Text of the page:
12 thoughts on “The physical inspiration for my WIP”

  1. That whooshing sound you hear? That’s me, waving my hand, hoping you’ll pick me as a beta reader. Just sayin’. As an aside, I have nothing but good things to say about seven year olds who subsist on mushrooms and hang out with golden horses.

    1. Aw, so kind of you to offer! I’d love you to beta read my book… when it’s ready for human consumption. ๐Ÿ™‚

      My seven-year-olds are delighted you approve of them. Thinking about it, that book even had a plot. I’m quite surprised. Bad guys want to claim horses, children rescue them and go to live somewhere safe with them (i.e. in a field with flowers). I mean, I’m not saying the plot made a lot of sense, but at least there was a story goal.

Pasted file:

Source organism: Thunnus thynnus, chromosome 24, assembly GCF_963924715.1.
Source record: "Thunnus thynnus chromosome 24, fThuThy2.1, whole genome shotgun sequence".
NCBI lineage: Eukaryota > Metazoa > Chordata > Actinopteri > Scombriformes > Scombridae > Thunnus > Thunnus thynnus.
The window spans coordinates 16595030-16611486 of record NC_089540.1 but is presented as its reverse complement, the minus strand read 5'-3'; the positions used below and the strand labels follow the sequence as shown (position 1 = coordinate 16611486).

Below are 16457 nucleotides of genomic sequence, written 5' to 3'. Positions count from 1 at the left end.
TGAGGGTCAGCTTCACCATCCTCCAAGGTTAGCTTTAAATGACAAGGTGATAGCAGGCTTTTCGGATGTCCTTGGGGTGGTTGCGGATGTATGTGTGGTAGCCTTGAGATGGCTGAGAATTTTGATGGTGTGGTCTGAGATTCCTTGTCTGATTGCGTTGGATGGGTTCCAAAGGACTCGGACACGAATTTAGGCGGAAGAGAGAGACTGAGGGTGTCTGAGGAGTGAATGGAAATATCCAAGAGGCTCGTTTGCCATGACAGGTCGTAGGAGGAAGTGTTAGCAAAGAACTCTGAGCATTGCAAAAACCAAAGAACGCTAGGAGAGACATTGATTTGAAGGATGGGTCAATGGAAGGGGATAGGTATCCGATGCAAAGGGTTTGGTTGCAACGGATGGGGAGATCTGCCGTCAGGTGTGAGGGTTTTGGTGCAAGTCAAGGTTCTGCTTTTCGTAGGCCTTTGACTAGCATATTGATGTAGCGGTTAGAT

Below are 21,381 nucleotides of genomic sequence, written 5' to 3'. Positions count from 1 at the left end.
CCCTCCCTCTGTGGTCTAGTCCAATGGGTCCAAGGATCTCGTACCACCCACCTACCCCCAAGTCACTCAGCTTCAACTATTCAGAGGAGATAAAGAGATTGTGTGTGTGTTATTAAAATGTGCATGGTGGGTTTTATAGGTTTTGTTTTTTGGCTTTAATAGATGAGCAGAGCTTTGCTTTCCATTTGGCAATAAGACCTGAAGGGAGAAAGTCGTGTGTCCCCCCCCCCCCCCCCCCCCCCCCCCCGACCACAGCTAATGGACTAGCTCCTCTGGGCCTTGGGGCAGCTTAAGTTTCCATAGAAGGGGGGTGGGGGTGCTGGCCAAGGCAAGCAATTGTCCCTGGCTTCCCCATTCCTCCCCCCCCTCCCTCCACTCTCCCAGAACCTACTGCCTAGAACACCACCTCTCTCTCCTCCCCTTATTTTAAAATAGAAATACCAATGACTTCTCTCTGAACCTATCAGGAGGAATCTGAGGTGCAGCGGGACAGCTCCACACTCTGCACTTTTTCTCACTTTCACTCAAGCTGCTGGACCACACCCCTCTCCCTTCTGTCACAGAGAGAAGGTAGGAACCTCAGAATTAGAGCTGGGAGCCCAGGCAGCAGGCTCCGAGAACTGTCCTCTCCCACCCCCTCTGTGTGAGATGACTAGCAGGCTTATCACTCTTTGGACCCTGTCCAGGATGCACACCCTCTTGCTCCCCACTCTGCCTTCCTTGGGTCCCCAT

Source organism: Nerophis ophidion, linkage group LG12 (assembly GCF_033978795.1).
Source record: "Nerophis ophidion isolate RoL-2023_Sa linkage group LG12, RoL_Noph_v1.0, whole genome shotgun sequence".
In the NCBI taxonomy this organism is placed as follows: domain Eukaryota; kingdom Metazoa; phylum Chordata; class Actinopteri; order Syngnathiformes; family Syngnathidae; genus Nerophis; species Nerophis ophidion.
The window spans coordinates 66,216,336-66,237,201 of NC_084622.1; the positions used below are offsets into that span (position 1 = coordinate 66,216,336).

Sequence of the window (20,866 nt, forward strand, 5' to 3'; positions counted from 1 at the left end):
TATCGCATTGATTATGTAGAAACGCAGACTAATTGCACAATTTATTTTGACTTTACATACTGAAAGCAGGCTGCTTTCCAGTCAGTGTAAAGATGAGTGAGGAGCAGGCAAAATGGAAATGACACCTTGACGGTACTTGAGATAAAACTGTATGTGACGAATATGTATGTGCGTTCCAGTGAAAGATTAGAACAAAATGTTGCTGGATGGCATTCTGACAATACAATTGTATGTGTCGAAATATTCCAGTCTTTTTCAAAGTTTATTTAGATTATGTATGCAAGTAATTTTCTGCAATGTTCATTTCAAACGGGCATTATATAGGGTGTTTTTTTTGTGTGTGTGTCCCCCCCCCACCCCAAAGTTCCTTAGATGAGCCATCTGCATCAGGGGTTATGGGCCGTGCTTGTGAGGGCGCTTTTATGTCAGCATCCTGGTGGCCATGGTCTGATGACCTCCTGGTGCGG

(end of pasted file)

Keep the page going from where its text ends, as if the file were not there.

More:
1. I have read literary oeuvres with far less narrative logic. Living in a safe flowery field with golden horses? Sounds like a HEA to me. Also might provide a break from the mushrooms.

  2. Itโ€™s funny you ask, because I always say you can tell what was going on in my life by reading what I wrote at that time. Year I learned how to knit, so did my character. My sisters cat had kittens, boom! Kittens in book.

    This year, the subject matter (mental illness) means thereโ€™s a little more of me than usual. Iโ€™ve also appropriated a friendโ€™s cat for one character. Another is writing fanfic for an imaginary tv show.

    Itโ€™s fun to see bits of myself and my life in characters that are SO DIFFERENT from me.